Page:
Account hacking has been an issue on Steam since the site’s inception, say spokespeople from Valve, the parent company of the online gaming hub. But, since the addition of Steam Trading, which allows users to buy, sell, and trade virtual items, hacking has become an epidemic, with roughly 77,000 accounts hacked every month. That there are that many accounts to hack in the first place is pretty mindboggling; that Valve waited for things to get so out of hand before taking action is utterly flabbergasting.
New Safety Measures: Too Little, Too Late?
Thieving virtual items and reselling them may seem like a fairly minor crime, but some rare items can bring thousands of dollars on the Steam market. And it’s not virtual money that’s involved in the sales—it’s real, live dollars going from bank account to bank account. Don’t get me started on how immeasurably stupid it is to pay real money for some stupid digital trinket in a video game world, because ye gods.
Stupidity begets stupidity, I guess, because stealing a stupid digital trinket from someone and selling it is the one of the stupidest things I can think of. If you rob someone’s house, at least you have the balls to actually break in and take their stuff; if you rob someone’s online account, all you have to do is twiddle your fingers—a coward’s activity if ever there was one. Do these digital thieves not have better $#!t to do than mess with other people on the internet? Do they not have anything better to do than ruin some stranger’s day? If these jackass hackers would apply their technical skills to something actually useful, they could likely make just as much money as they do fencing virtual items, if not more—skilled computer programmers can make a lot of dough, bro. Get a damn job!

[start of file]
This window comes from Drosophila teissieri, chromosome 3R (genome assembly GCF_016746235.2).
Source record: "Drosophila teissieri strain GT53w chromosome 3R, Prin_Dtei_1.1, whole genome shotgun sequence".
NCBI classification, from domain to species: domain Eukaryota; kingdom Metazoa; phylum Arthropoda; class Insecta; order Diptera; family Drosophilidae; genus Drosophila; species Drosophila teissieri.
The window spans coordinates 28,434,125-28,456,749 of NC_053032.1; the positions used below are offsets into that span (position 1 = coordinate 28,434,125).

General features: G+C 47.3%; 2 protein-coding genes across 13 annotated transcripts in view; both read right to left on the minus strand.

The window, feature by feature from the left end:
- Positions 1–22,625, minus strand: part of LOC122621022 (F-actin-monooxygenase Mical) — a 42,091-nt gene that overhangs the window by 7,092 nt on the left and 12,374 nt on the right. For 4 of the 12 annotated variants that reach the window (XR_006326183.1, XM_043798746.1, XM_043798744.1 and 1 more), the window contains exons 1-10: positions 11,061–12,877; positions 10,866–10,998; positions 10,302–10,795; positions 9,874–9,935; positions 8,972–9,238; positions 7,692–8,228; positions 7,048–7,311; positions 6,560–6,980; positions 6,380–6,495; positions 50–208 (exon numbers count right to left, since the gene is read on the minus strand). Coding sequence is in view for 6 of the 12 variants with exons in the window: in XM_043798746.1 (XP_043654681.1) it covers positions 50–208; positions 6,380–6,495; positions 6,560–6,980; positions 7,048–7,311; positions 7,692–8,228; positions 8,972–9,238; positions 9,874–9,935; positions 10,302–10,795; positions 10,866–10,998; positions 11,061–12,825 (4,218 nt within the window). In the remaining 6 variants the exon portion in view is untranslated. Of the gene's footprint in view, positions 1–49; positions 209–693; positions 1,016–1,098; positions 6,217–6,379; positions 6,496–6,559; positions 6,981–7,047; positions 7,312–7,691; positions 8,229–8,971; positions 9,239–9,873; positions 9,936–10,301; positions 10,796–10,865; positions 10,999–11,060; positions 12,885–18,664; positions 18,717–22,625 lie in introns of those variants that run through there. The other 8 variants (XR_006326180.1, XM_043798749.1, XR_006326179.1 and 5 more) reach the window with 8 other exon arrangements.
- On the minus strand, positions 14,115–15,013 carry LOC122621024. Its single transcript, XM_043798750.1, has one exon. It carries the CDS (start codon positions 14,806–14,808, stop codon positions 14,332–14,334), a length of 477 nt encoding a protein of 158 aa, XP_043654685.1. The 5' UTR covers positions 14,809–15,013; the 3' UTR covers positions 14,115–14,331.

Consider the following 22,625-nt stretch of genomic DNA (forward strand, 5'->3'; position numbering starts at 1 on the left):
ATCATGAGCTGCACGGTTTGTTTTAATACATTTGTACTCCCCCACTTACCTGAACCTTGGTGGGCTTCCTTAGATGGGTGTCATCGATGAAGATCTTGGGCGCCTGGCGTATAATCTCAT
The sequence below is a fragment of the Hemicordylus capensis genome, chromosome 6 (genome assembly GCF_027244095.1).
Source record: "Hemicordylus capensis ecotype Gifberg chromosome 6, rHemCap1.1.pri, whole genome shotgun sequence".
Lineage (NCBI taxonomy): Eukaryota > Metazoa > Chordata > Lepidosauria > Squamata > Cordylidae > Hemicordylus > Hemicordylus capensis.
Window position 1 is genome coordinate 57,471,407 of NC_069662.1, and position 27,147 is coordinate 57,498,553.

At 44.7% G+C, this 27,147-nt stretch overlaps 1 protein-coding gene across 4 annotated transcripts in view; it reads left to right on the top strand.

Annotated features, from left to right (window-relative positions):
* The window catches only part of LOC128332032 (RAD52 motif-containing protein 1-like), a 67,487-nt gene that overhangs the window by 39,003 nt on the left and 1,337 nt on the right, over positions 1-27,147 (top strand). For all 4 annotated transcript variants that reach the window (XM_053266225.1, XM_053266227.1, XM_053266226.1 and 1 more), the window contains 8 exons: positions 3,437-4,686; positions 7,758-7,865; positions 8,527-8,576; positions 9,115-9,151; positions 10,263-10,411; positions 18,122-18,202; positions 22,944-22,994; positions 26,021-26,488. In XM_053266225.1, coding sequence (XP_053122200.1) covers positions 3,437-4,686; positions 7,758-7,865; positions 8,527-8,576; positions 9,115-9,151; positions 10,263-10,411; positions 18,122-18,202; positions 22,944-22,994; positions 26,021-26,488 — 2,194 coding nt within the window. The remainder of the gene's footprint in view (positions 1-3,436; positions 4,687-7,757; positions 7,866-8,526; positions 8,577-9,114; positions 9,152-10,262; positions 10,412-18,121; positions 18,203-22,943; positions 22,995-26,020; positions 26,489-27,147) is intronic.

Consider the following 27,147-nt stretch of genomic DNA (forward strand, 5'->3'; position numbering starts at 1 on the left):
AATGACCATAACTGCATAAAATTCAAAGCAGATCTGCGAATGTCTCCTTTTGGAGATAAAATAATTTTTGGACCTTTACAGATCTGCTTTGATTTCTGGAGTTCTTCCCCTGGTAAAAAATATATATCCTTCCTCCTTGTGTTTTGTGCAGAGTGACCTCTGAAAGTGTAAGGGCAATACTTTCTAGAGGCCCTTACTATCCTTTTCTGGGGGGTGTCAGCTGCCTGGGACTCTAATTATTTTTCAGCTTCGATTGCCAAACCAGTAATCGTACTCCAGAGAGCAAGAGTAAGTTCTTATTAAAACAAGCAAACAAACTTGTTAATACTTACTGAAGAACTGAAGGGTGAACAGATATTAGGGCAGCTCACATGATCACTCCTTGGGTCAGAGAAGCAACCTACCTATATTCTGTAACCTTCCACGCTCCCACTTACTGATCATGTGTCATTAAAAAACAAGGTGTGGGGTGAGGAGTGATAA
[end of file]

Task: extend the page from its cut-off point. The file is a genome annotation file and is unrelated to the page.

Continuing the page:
Steam spokesfolks say the company has been working to add new security features to combat the rampant hackery. Their new Steam Guard Mobile Authenticator utilizes a two-factor authentication system like those employed by Google and PayPal to make it harder to gain unauthorized access to accounts. Steam has also implemented a “waiting period” of sorts for all item sales and trades on the platform, except between accounts that users have confirmed as friendly.
“Users who haven’t enabled [the Steam Guard Mobile Authenticator], or can’t, can still trade, but they’ll have to wait up to three days for the trade to go through,” Steam said in a statement. “This gives both Steam and users the time to discover their accounts have been hacked and recover [the account] before the hackers can steal their items.”
Certainly a step in the right direction, and a good move for both Steam and their users. If it will be enough to keep users from fleeing the system in the face of hacking threats remains to be seen. I’m not a gamer, but if I had some sort of rare, valuable item stashed away online, and it got stolen because the platform provider had made no effort to curtail such activities, I’d be plenty steamed.